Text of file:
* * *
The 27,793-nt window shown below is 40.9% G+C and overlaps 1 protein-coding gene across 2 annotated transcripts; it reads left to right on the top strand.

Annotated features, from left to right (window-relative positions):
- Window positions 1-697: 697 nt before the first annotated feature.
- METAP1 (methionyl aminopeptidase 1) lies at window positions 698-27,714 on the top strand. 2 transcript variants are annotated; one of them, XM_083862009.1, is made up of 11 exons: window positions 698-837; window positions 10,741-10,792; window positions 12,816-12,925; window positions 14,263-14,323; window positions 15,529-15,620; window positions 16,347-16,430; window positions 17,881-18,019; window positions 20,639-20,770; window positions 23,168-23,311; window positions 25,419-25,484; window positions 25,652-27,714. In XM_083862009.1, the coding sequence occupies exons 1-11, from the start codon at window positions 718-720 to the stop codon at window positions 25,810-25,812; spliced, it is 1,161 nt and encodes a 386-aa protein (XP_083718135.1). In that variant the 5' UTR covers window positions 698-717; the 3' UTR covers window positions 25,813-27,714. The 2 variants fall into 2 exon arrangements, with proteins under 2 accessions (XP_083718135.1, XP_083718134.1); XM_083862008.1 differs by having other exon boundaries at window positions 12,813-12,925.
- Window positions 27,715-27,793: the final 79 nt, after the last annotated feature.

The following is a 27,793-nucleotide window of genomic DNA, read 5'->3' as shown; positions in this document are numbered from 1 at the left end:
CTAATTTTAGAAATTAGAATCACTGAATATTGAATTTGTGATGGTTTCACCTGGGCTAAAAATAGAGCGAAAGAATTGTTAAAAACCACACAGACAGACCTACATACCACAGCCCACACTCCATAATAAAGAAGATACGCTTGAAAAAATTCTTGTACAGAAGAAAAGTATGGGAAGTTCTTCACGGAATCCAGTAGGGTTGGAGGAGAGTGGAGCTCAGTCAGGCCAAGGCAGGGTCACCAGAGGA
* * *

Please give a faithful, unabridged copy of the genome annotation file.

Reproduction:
The 27,793-nt window shown below is 40.9% G+C and overlaps 1 protein-coding gene across 2 annotated transcripts; it reads left to right on the top strand.

Annotated features, from left to right (window-relative positions):
- Window positions 1-697: 697 nt before the first annotated feature.
- METAP1 (methionyl aminopeptidase 1) lies at window positions 698-27,714 on the top strand. 2 transcript variants are annotated; one of them, XM_083862009.1, is made up of 11 exons: window positions 698-837; window positions 10,741-10,792; window positions 12,816-12,925; window positions 14,263-14,323; window positions 15,529-15,620; window positions 16,347-16,430; window positions 17,881-18,019; window positions 20,639-20,770; window positions 23,168-23,311; window positions 25,419-25,484; window positions 25,652-27,714. In XM_083862009.1, the coding sequence occupies exons 1-11, from the start codon at window positions 718-720 to the stop codon at window positions 25,810-25,812; spliced, it is 1,161 nt and encodes a 386-aa protein (XP_083718135.1). In that variant the 5' UTR covers window positions 698-717; the 3' UTR covers window positions 25,813-27,714. The 2 variants fall into 2 exon arrangements, with proteins under 2 accessions (XP_083718135.1, XP_083718134.1); XM_083862008.1 differs by having other exon boundaries at window positions 12,813-12,925.
- Window positions 27,715-27,793: the final 79 nt, after the last annotated feature.

The following is a 27,793-nucleotide window of genomic DNA, read 5'->3' as shown; positions in this document are numbered from 1 at the left end:
CTAATTTTAGAAATTAGAATCACTGAATATTGAATTTGTGATGGTTTCACCTGGGCTAAAAATAGAGCGAAAGAATTGTTAAAAACCACACAGACAGACCTACATACCACAGCCCACACTCCATAATAAAGAAGATACGCTTGAAAAAATTCTTGTACAGAAGAAAAGTATGGGAAGTTCTTCACGGAATCCAGTAGGGTTGGAGGAGAGTGGAGCTCAGTCAGGCCAAGGCAGGGTCACCAGAGGA